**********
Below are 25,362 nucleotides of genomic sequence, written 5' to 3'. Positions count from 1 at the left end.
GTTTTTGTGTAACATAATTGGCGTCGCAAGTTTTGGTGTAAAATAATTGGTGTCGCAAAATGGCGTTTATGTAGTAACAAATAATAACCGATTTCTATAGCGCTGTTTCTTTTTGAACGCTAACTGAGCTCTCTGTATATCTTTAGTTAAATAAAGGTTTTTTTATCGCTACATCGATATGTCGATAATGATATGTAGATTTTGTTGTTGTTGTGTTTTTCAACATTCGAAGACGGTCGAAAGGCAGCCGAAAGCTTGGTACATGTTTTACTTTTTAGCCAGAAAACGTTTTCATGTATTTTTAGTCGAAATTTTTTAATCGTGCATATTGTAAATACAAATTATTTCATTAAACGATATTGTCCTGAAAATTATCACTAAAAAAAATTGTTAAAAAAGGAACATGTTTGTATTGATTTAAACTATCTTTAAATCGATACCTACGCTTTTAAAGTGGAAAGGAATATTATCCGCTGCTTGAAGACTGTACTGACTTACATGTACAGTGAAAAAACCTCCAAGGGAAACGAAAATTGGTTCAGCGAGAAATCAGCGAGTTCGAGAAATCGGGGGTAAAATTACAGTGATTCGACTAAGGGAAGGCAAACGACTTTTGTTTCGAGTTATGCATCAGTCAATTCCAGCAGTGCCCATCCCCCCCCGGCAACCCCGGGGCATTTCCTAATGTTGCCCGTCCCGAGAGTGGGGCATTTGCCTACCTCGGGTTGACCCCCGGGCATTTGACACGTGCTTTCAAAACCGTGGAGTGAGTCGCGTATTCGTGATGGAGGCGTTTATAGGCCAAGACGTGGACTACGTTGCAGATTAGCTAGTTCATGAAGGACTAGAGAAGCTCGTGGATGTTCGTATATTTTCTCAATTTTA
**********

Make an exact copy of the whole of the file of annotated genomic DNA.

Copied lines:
Below are 25,362 nucleotides of genomic sequence, written 5' to 3'. Positions count from 1 at the left end.
GTTTTTGTGTAACATAATTGGCGTCGCAAGTTTTGGTGTAAAATAATTGGTGTCGCAAAATGGCGTTTATGTAGTAACAAATAATAACCGATTTCTATAGCGCTGTTTCTTTTTGAACGCTAACTGAGCTCTCTGTATATCTTTAGTTAAATAAAGGTTTTTTTATCGCTACATCGATATGTCGATAATGATATGTAGATTTTGTTGTTGTTGTGTTTTTCAACATTCGAAGACGGTCGAAAGGCAGCCGAAAGCTTGGTACATGTTTTACTTTTTAGCCAGAAAACGTTTTCATGTATTTTTAGTCGAAATTTTTTAATCGTGCATATTGTAAATACAAATTATTTCATTAAACGATATTGTCCTGAAAATTATCACTAAAAAAAATTGTTAAAAAAGGAACATGTTTGTATTGATTTAAACTATCTTTAAATCGATACCTACGCTTTTAAAGTGGAAAGGAATATTATCCGCTGCTTGAAGACTGTACTGACTTACATGTACAGTGAAAAAACCTCCAAGGGAAACGAAAATTGGTTCAGCGAGAAATCAGCGAGTTCGAGAAATCGGGGGTAAAATTACAGTGATTCGACTAAGGGAAGGCAAACGACTTTTGTTTCGAGTTATGCATCAGTCAATTCCAGCAGTGCCCATCCCCCCCCGGCAACCCCGGGGCATTTCCTAATGTTGCCCGTCCCGAGAGTGGGGCATTTGCCTACCTCGGGTTGACCCCCGGGCATTTGACACGTGCTTTCAAAACCGTGGAGTGAGTCGCGTATTCGTGATGGAGGCGTTTATAGGCCAAGACGTGGACTACGTTGCAGATTAGCTAGTTCATGAAGGACTAGAGAAGCTCGTGGATGTTCGTATATTTTCTCAATTTTA